More than 1,400 prospective purchasers formally registered interest on the dedicated home choice loan website and to date, 68 applications have been made. Of these, four have been approved, with three of these now drawn down, 36 applications have been turned down, seven have been withdrawn and further information has been sought in respect of 21 applications.
The scheme is demand-led. As such, no budget has been set and no moneys that could be deployed elsewhere have been ring-fenced for the scheme. The extent of the loan book arising will depend solely on the level of demand and loans drawn down.
The scheme is underpinned by rigorous lending criteria to protect the financial position of local authorities as well as prospective first-time buyers. All applications are assessed having regard to an applicant's ability to pay, credit history and all other aspects of the formal lending policy. An applicant's ability to pay is also stress-tested to assess his or her ability to repay at current rates and in the event of significant interest rate rises.
In order to minimise risk and to ensure that the processing of loan applications is carried out on the basis of the fullest available information on the financial standing and general credit-worthiness of applicants, the credit policy includes a requirement to perform credit checks for each application. Credit checks are carried out using information provided by the Irish Credit Bureau. In addition, judgment checks are carried out using information from the Courts Service. These checks are intended to ensure that local authorities are equipped with the fullest information so that they can avoid unnecessarily risky lending while continuing to lend to low-income but credit-worthy households.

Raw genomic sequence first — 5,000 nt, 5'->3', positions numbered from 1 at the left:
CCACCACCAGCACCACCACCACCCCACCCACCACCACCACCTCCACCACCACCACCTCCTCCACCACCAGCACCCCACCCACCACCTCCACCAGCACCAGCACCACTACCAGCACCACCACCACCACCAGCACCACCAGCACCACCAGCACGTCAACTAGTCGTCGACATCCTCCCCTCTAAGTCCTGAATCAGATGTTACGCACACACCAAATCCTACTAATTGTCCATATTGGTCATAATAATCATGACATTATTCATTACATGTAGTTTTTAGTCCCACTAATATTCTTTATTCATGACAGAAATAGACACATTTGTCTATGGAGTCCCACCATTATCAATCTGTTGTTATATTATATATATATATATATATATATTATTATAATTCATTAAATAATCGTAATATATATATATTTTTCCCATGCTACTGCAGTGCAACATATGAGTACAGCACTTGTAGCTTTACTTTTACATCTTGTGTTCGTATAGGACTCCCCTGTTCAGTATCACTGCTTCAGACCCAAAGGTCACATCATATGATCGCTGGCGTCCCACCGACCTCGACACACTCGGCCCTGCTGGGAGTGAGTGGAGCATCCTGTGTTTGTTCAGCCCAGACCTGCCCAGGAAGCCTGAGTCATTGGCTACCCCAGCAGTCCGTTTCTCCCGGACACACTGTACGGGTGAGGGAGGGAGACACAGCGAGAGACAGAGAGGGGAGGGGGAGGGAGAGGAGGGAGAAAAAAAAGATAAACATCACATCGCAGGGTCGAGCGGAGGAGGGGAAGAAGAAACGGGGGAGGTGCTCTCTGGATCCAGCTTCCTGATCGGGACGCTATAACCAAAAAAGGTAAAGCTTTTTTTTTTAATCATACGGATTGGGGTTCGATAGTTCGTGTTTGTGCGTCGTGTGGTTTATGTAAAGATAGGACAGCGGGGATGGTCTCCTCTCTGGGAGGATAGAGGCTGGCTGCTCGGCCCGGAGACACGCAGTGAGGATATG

As with all other local authority mortgage lending, where a loan stands in default, section 11(10) of Housing (Miscellaneous Provisions) Act 1992 provides that a local authority may make such monetary arrangements with a borrower as it considers equitable to take account of the particular circumstances of the borrower. My Department issued guidance recently to ensure that cases of local authority mortgage arrears are handled in a manner that is sympathetic to the needs of the particular household, while also protecting the position of the local authority concerned. This guidance is closely based on the statutory code of conduct introduced in February 2009 by the Financial Regulator. However, given the comprehensive nature of the credit policy, I do not anticipate significant difficulties with arrears under the home choice loan scheme.
Costs of approximately €280,000 were incurred in 2009 in establishing the scheme, including the setting up of a central processing unit within the Affordable Homes Partnership, AHP. These costs were met fully from within existing resources within the AHP. It should be noted that a significant element of the staffing costs was incurred in the development of the loan processing model which applies to the home choice loan but which has also now been used in the development of revised systems for processing and credit checking of normal local authority house purchase loan applications under other schemes such as affordable housing, shared ownership, etc.